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Cameroon Opposition Defies Police, Protests Biya's Hold on Power


FILE - Cameroon's President Paul Biya addresses reporters at the Elyse Palace in Paris, Jan. 30, 2013. Opposition party members are protesting Biya's long hold on power in the country.

FILE - Cameroon's President Paul Biya addresses reporters at the Elyse Palace in Paris, Jan. 30, 2013. Opposition party members are protesting Biya's long hold on power in the country.

The opposition in Cameroon has defied police and continued protests against efforts by the ruling party to organize early elections, with several protesters having been wounded or arrested since last Tuesday.

The opposition, which encouraged protesters to dress in black on Sunday, said Cameroon President Paul Biya, 84, is angling to be "president for life” after 34 years already in office.

Kah Wallah, opposition leader of the Cameroon People's Party (CPP), said they are dressed in black as a symbol of sadness over Biya's long stay in power and persistent brutality against voices opposing his attempt to be "president for life."

Wallah said dozens of protesters have been arrested or wounded by heavily armed police in several towns, including Cameroon's capital, Yaounde, and the economic capital Douala during the protests.

"The police as you see have blocked us, they have shot us, they would not allow us to talk, they would not allow us to do our job as the political leaders of this country. They have stepped on the rights of citizens," she said.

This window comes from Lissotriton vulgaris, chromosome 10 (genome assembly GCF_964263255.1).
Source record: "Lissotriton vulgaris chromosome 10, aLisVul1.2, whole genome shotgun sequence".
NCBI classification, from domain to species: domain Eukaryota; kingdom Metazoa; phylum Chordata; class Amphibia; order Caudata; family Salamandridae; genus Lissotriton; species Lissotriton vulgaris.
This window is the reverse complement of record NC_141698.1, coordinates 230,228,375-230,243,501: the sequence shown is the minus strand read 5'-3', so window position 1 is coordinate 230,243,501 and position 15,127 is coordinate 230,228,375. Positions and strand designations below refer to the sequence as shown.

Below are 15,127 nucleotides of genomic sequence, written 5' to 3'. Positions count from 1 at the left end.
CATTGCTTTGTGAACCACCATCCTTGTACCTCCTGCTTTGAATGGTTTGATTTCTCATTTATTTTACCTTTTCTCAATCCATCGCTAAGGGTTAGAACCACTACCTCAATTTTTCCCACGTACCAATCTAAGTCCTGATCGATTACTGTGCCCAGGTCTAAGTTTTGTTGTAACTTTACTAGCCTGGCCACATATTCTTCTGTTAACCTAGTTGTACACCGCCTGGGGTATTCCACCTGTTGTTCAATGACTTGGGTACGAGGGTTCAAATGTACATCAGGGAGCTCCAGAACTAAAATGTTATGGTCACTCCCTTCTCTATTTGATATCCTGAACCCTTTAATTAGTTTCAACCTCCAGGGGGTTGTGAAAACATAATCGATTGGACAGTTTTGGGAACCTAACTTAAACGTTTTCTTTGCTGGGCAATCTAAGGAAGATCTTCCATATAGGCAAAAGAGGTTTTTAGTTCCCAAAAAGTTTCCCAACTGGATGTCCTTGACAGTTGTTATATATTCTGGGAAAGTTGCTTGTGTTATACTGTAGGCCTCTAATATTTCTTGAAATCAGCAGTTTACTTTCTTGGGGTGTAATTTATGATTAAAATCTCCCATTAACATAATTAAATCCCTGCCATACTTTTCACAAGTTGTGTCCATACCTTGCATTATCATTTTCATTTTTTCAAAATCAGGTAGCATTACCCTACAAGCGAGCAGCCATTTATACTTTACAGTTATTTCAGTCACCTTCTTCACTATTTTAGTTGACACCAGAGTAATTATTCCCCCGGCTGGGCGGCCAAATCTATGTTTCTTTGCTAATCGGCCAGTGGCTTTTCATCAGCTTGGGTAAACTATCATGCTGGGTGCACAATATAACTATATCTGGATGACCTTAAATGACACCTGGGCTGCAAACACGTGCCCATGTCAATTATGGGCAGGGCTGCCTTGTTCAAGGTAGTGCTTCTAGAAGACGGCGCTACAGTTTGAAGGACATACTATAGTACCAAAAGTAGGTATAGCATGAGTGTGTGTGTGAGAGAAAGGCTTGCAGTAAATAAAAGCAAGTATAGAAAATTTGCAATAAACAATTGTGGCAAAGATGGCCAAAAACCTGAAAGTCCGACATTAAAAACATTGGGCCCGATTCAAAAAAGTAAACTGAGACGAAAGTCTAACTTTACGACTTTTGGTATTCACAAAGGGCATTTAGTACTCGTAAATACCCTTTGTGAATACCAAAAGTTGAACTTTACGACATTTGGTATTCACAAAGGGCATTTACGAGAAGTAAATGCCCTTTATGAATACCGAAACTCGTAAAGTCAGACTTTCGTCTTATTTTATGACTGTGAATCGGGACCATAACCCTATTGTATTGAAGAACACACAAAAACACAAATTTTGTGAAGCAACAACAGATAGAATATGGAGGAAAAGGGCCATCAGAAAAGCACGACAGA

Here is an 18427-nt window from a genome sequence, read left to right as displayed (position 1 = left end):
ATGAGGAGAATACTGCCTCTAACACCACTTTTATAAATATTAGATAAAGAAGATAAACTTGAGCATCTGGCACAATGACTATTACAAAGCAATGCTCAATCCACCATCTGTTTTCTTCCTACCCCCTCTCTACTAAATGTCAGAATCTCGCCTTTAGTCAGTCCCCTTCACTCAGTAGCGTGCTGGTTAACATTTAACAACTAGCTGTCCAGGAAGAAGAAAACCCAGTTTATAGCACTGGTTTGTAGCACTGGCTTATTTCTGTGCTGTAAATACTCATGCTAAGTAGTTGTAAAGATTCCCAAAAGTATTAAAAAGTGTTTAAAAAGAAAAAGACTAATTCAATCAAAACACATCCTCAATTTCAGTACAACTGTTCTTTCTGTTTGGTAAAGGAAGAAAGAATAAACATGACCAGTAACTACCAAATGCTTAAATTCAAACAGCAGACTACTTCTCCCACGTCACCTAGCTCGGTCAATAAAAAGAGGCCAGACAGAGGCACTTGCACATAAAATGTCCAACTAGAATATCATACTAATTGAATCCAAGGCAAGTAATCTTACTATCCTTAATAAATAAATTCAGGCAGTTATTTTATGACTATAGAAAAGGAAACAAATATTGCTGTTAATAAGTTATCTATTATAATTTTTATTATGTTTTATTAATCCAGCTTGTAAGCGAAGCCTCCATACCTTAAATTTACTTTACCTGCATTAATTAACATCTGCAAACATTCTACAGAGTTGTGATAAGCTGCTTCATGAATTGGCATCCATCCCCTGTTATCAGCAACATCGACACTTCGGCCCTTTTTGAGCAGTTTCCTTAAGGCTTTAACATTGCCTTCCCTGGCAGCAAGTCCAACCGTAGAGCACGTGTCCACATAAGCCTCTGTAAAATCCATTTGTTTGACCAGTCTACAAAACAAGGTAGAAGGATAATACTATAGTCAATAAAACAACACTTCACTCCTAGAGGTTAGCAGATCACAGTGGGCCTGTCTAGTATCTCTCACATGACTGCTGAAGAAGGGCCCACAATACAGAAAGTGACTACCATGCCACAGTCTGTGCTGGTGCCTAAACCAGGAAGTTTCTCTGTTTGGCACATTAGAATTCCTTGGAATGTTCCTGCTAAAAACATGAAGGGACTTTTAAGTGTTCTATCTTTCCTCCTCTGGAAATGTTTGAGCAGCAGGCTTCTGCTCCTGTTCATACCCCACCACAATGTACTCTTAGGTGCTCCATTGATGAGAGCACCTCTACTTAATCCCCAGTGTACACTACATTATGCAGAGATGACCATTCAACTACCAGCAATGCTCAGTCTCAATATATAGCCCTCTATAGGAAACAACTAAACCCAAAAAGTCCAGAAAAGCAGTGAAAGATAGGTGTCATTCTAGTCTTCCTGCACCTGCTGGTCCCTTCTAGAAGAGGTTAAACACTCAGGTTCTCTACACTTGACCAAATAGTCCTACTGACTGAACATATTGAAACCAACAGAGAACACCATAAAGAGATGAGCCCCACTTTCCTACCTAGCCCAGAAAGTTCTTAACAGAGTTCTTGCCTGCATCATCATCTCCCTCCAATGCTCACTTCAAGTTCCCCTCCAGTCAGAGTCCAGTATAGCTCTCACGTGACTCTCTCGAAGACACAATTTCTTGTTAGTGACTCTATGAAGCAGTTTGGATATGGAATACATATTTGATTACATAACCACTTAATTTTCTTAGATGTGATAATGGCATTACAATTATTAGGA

Vows to continue protests

Wallah, who is a member of a coalition of four opposition political parties, said demonstrators will continue to protest until Biya says "no" to calls by his ruling party for him to change the constitution and organize early elections.

Cameroon government spokesperson Issa Tchiroma Bakary said the protests are illegal and will not be allowed to take place.

"The fact that you are a politician does not allow you to take the laws into your own hands. When you violate the law in such circumstances, the consequences are very well known. What they wanted to have, they had it," Bakary said.

Biya revised the constitution in 2008 to remove presidential term limits. His current mandate ends in 2018.

The opposition parties are afraid Biya wants to surprise them by changing the constitution yet again.

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